Before choosing this route, inquire how easy it is to switch vendors during and after the crisis to make sure the switch is worth your effort, time and money.



When it comes to providing service and having service management strategies in place, the primary goal of providing excellent service doesn’t change, even during a crisis. And while having a strategic plan in place is crucial to your department—and your company’s—success, it’s important to be flexible enough to alter your strategic plans to maintain business procedures and prevent widespread concern among your teams and customers should an unexpected situation arise.

In a crisis, you must first take a step back and review your current strategies and focus on the following components:
  • Contractual Obligations
  • Technical Impact
  • Impact on Humans
  • Status of Vendors

By prioritizing these four pieces first, you’ll be as prepared as possible for a crisis and be able to monitor and adjust your company goals and plans accordingly.

Topics: Service Management SLA Blog Service Strategy
2 min read

Why Should You Care About ITSM?

By Staff Writer on 8/9/18 9:00 AM


ITSM is a key element for the service operations of all kinds of IT teams. ITSM defines how your team designs and executes your service operation. Whether your team works out of a shared mailbox or you operate with hundreds of agents across the globe, the IT department is responsible for establishing policies and events to properly align IT services with the needs of the business.

There are several popular ITSM frameworks that are designed to guide teams to most efficiently deliver their services. For example:

  • COBIT (Control Objectives for Information Technology): focuses on the continuity of delivering IT services throughout the whole enterprise
  • ITIL (IT Information Library): focuses on designing a service portfolio that best utilizes IT resources

While each ITSM framework offers different approaches to designing IT processes, they all address important details for improving the efficiency of both your service desk and the overall business.



An effective ITSM process will improve your workflows by:

  • eliminating bottlenecks in collaborative work
  • reducing error on standard requests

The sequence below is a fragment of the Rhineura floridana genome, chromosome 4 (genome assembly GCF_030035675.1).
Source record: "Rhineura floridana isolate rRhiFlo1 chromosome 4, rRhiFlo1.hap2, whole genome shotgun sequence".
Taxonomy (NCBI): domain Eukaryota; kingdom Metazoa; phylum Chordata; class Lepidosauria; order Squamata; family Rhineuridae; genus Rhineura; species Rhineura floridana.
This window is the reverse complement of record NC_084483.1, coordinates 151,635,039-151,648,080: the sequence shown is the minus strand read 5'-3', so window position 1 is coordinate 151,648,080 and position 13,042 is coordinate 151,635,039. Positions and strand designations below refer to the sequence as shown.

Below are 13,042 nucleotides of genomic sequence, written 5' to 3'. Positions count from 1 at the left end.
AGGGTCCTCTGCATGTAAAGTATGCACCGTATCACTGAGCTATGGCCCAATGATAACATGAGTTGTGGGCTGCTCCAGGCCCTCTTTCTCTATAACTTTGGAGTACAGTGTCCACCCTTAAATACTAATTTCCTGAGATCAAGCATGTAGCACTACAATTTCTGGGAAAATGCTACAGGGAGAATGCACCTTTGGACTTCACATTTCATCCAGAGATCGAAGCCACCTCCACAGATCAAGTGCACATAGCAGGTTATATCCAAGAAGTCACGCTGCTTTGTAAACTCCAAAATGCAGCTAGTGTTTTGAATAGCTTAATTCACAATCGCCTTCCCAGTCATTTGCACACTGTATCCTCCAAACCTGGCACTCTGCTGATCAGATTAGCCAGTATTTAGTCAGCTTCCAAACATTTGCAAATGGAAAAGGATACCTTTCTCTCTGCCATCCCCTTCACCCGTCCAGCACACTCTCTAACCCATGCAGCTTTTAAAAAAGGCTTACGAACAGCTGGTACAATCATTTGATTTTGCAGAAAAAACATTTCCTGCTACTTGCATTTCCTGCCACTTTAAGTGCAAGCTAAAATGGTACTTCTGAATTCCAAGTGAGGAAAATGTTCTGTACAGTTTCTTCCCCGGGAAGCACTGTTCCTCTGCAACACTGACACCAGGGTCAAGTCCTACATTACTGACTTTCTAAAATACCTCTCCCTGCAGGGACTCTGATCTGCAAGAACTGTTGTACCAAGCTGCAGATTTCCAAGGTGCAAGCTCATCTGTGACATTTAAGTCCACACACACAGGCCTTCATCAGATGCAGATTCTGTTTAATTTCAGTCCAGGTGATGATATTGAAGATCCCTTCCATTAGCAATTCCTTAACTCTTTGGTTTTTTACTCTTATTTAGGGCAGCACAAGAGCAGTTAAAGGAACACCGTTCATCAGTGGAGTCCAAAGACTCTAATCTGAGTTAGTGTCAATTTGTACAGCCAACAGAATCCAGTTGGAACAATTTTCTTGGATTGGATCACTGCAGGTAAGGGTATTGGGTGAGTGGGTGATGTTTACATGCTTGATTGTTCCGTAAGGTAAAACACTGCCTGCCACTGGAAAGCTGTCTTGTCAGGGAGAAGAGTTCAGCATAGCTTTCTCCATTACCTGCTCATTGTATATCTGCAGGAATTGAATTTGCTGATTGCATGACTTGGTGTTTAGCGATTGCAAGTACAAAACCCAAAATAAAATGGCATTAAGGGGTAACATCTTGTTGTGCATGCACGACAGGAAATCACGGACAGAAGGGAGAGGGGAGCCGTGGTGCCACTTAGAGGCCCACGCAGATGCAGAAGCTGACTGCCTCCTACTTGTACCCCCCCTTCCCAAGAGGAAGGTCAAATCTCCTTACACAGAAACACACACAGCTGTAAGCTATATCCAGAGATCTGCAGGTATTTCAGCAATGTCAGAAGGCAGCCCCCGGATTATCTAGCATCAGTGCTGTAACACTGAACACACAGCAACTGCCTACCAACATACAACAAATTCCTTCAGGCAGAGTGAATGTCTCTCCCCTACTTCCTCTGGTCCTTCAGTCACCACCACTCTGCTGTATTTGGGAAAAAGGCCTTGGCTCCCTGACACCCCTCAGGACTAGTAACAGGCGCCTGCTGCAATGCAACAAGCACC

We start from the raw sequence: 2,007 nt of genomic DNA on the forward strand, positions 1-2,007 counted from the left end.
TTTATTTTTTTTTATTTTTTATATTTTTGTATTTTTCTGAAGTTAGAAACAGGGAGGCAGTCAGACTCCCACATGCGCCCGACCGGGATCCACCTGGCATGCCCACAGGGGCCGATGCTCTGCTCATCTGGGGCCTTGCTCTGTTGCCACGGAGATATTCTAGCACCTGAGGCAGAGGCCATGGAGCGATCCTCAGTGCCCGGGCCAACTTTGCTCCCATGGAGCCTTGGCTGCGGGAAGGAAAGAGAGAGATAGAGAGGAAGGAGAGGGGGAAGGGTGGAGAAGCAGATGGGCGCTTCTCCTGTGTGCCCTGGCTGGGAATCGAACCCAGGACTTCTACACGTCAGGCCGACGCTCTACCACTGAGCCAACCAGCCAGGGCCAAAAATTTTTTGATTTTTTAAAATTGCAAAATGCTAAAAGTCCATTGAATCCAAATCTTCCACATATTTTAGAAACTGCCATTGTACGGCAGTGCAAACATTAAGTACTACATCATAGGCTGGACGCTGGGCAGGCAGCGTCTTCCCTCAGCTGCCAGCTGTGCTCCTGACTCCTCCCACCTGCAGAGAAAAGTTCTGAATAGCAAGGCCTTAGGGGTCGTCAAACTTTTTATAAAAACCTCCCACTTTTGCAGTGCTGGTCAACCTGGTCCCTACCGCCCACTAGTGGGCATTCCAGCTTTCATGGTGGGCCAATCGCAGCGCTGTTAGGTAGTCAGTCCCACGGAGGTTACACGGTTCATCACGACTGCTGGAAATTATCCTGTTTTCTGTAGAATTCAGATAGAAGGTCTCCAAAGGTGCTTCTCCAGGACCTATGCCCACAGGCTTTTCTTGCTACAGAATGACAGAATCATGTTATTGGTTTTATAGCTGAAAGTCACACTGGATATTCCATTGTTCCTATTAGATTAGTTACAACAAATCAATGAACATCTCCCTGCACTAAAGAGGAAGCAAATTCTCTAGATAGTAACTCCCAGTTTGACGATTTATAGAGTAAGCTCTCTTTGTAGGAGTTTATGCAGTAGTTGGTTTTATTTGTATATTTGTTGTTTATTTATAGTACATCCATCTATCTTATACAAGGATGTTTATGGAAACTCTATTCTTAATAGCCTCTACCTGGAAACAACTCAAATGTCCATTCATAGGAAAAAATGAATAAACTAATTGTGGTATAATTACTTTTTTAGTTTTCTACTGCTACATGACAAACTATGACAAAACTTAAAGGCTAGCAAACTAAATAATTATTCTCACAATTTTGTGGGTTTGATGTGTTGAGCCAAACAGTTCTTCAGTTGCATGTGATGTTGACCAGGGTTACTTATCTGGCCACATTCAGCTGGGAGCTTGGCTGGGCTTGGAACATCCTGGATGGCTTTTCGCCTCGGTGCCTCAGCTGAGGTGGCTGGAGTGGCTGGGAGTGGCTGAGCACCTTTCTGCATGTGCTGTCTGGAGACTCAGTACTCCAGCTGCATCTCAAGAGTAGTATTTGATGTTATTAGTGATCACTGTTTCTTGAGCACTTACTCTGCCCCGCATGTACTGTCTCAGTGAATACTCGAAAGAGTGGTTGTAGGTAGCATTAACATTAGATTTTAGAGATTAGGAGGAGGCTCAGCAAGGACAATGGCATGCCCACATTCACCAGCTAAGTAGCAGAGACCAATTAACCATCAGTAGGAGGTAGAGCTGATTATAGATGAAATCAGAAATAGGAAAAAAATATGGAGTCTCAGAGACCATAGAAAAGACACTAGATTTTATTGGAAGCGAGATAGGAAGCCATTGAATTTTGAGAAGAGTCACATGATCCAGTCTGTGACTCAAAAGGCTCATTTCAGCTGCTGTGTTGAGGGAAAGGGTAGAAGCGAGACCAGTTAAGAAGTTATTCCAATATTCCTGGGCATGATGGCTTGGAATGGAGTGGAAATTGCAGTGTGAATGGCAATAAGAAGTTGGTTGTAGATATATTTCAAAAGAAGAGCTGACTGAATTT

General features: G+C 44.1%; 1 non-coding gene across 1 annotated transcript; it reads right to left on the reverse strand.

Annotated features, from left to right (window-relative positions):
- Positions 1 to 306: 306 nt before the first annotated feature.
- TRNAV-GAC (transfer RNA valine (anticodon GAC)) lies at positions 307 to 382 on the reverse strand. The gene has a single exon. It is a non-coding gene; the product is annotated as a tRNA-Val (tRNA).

• routing incoming tickets based on technician speciality and availability
  • setting prioritization standards based on the highest business impact

Your ITSM can also help you identify common requests through service reports. With this information in hand and running a root-cause analysis, your team will be able to identify and solve the underlying technical problems that are leading to ticket creation. This way you can save time by finding a lasting solution rather than addressing the same issues over and over again, which will free up your agents’ time to address other more pressing issues.



ITSM addresses not only the efficiency of your service desk but that of your entire organization. By having the information in place to identify and solve technical problems, IT can help the overall business continue to run smoothly. Also, by analyzing potential risks and understanding demand cadences, teams will be better prepared to handle any major outage.

The most important part of a great ITSM system is being able to get a better understanding of the relationships between services and infrastructure. This will help businesses appropriately budget their IT expenditures. Through detailed reporting, service leaders can deliver relevant information to other parts of the business and built an efficient budget.



ITSM solutions help bridge the gap between your theoretical service plans and the reality of your service operation. By having the right technology in place to help service leaders manage the various aspects of ITSM, the true benefits from an effective ITSM framework can be more fully realized by service teams everywhere.

Topics: Service Management ITIL ITSM Service Strategy
2 min read

IT Service Catalog: The Intersection Between Business & Technical Services

By Staff Writer on 7/20/18 9:00 AM


Regardless if support requests are assigned to IT, finance, legal or HR, employees should be confident the right agent is handling their issue. Since employees do not know the full technical scope of their available services, they need an interface that translates their technical issues into ideas they can appreciate. So, what is the best way to display easy-to-understand business services in a one-stop-shop interface?